Jacob’s Ladder is also known as the herb Valerian that, according to folklore, attracts cats and rats; it was said that the Pied Piper of Hamelin carried it in order to charm the rats away. Whatever its colorful past, this spreading perennial is quite hardy and grows from three to five feet tall. From fern-like foliage, stems rise to produce heads of white, blue or pale pink flowers. Jacob’s Ladder is a good flower for naturalizing. It will grow in USDA zones 3 to 9.
Select the site to plant Jacob’s Ladder. This plant is tolerant of most soils, but does best with soil that is kept moist. It will grow in any sunlight, as long as its roots are cool. If the plant is grown in an exposed location, it might require staking.
Plant Jacob’s Ladder in the fall or in the spring, from March to May. Till the soil and remove any rocks or garden debris. Dig a hole that is twice as big as the root ball. Carefully remove the plant from the container it came in and place in the hole. Fill the hole to half full and water to settle the soil. Finish filling the hole with the soil and tamp down carefully to remove air bubbles. Water to settle the soil. Plant Jacob’s Ladder two to three feet apart.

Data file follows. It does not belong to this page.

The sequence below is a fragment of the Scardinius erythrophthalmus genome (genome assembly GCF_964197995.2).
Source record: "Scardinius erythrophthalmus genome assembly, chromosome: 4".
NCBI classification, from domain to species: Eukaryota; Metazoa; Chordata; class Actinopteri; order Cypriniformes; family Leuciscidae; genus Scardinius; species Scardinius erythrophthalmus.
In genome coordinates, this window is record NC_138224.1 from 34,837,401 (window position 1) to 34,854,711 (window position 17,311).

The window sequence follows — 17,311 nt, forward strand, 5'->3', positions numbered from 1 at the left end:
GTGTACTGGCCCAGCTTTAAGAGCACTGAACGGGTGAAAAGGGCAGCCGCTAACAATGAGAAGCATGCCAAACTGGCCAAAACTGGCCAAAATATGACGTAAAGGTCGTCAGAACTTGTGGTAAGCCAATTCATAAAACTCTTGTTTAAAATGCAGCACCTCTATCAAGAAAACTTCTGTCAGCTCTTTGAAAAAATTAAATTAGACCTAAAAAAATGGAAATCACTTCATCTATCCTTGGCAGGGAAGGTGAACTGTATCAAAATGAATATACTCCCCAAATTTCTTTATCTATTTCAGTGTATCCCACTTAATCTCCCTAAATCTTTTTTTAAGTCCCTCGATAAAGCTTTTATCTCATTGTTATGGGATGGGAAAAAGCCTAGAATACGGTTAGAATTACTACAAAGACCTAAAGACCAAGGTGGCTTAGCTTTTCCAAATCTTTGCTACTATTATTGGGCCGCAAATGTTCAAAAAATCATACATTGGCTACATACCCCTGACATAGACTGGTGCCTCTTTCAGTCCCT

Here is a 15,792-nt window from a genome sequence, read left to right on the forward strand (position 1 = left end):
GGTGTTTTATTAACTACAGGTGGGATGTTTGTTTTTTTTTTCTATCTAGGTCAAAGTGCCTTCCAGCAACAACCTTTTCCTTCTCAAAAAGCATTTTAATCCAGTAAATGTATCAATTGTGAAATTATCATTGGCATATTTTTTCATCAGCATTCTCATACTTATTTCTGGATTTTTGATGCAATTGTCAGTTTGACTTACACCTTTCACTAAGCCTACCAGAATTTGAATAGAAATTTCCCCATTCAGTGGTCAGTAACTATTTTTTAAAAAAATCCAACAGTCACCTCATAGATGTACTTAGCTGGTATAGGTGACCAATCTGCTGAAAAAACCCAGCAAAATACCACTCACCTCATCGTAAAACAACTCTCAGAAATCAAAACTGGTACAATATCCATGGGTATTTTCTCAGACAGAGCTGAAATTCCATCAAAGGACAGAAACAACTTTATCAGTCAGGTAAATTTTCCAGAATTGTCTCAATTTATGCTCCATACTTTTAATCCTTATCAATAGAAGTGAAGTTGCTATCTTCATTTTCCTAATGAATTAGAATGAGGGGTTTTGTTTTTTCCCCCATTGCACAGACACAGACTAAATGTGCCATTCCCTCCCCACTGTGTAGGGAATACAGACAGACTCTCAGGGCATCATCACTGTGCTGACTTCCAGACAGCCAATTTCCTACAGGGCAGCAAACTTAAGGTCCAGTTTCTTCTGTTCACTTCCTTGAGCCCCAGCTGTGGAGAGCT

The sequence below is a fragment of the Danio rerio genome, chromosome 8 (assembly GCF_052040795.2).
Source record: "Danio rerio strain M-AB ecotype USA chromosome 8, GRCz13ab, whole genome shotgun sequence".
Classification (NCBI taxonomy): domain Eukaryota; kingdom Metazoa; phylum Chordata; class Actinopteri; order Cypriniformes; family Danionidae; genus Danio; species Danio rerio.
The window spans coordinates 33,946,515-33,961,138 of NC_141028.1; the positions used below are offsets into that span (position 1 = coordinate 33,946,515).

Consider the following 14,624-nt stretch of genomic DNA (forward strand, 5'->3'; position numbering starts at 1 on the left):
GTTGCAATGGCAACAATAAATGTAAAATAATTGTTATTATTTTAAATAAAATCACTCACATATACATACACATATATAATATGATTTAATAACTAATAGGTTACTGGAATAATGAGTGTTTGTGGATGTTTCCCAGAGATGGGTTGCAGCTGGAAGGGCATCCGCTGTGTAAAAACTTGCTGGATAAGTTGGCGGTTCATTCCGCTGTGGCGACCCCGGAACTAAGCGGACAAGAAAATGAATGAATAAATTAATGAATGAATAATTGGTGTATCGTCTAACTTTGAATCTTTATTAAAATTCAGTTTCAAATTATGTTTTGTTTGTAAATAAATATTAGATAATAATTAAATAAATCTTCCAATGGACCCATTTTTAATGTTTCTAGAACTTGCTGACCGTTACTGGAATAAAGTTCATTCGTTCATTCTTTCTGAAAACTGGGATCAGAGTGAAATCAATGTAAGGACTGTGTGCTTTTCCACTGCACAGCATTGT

Keep the plant well watered. Mulch lightly and apply a light dressing of a balanced general fertilizer in the spring. This plant is generally free from problems.
Harvest for use by digging up the roots in late fall, when the plants are in the second or third season. Cut the roots into thin strips and dry in a 120 to 140 degree oven, turning frequently. Do not freeze. Despite its unpleasant aroma-one person likened its odor to ‘essence of dead cat’-this herb is used in making perfumes.
Cut the top growth in the fall. Divide Jacob’s Ladder in the spring or fall; prepare the soil first. Lift the plant, divide and replant immediately to prevent the roots from drying out. When grown in good conditions, this plant will self-seed. If you don’t want it to reseed itself, cut the plant back after flowering.